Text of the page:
However, some instructors (which were double+ black belts) had developed a fighting instinct from the training and I felt during demonstrations or light sparring that they could have beat me fairly easily in a real life conflict since their principles of movement were driven by the forethought of the fighting style while mine was merely gut reaction. Because they had a high level of exposure to dynamic fighting they were able to apply the style with the same quickness as I was able to perform my own instinct-based style. Students, though, were easy because I would only have to do something faster than them, or to do something they don't expect and they didn't know how to handle it since all we were being taught was a rote system. This is similar to what a real-life attacker will do... you will not expect when or how they are going to attack you.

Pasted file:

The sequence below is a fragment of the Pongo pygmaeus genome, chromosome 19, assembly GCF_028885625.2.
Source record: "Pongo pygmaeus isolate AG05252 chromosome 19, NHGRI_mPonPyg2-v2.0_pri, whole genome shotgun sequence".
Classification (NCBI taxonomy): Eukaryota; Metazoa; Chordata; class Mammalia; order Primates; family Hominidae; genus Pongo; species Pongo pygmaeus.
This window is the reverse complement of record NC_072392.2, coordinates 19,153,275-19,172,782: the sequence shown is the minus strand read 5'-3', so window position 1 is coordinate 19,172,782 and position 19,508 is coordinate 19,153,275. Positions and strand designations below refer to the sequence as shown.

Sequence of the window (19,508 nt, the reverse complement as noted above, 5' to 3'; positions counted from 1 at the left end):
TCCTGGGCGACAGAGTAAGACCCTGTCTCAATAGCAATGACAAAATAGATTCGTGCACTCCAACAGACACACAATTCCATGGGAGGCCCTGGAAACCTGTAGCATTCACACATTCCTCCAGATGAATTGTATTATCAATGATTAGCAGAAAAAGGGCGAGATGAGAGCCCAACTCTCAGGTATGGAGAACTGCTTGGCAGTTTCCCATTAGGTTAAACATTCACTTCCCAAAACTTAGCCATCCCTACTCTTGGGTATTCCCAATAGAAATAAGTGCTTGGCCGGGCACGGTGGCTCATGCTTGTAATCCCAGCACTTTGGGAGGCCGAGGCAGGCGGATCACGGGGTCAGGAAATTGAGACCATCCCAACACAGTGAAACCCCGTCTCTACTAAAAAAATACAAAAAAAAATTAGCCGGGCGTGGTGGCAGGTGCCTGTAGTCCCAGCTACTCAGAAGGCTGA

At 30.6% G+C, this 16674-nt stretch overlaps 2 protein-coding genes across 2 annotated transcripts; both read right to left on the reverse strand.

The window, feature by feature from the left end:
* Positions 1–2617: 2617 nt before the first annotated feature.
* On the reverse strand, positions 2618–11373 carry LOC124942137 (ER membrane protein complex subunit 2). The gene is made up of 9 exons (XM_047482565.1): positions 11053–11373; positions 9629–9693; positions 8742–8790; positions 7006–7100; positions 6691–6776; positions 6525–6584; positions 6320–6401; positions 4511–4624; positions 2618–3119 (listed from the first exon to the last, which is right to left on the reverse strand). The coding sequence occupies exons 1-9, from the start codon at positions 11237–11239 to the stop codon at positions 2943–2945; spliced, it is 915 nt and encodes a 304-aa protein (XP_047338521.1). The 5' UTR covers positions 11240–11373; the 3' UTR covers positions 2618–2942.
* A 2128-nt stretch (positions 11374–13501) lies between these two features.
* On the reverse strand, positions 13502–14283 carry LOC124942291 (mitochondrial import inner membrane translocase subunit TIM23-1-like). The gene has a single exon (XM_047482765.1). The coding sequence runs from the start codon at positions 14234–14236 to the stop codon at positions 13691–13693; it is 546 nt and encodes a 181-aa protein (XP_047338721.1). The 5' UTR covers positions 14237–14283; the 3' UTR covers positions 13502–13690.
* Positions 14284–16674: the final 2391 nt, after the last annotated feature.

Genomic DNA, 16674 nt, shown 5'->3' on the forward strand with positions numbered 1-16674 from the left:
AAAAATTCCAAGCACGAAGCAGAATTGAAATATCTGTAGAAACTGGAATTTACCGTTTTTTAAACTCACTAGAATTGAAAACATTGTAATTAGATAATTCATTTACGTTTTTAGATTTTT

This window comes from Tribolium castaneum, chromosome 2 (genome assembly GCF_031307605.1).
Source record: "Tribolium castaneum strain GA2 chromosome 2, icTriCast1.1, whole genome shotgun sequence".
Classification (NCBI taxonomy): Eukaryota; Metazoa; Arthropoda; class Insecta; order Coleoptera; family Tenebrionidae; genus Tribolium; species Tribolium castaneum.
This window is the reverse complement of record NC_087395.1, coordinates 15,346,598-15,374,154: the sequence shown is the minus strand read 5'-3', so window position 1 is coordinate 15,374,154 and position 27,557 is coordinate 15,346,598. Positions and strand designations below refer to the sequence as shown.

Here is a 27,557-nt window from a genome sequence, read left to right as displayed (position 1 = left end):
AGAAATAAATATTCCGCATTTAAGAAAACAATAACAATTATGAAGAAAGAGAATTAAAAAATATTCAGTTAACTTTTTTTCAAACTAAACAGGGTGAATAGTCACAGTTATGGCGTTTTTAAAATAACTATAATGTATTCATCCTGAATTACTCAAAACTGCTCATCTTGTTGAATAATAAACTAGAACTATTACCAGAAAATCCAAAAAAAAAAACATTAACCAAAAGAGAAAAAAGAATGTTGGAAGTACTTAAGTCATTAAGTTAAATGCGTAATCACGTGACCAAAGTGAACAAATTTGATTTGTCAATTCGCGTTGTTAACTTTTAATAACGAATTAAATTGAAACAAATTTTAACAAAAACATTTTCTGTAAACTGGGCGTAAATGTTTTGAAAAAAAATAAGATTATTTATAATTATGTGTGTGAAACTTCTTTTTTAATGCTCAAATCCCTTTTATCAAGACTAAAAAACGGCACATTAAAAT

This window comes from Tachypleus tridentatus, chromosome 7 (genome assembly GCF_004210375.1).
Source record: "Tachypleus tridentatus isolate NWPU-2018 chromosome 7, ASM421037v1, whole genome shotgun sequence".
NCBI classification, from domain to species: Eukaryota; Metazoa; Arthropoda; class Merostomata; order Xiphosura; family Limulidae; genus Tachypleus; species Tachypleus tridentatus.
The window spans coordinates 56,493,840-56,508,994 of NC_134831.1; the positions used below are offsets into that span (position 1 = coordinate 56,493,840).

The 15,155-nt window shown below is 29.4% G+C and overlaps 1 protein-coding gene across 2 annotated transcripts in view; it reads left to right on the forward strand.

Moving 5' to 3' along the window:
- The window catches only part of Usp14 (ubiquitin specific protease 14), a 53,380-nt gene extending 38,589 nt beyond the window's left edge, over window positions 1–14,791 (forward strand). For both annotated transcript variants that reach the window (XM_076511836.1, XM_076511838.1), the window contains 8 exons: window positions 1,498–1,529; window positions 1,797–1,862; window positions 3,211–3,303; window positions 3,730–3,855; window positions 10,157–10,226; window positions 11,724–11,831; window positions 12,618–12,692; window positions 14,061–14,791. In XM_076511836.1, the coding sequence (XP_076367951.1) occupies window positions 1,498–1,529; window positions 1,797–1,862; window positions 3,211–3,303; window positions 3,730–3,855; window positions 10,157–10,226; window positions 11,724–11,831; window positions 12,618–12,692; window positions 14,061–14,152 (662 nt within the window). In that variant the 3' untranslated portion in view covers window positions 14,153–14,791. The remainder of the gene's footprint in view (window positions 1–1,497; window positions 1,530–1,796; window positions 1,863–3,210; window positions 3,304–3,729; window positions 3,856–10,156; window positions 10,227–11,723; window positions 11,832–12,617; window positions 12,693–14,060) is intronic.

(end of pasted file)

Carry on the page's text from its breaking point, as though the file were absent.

The reason I say all this is because although the moves can be effective, it is not a good idea for someone, even with a moderate level of training, to forgo practical choices in defense instead assuming that they can apply their training in a real life-or-death conflict. Police officers, for instance, have said that after a 2-3 month break that they are not able to shoot as accurately as when they practice regularly. There are degrading factors of effectiveness merely in the ability to perform in training, not to mention a chaotic situation where we fall back on muscle memory.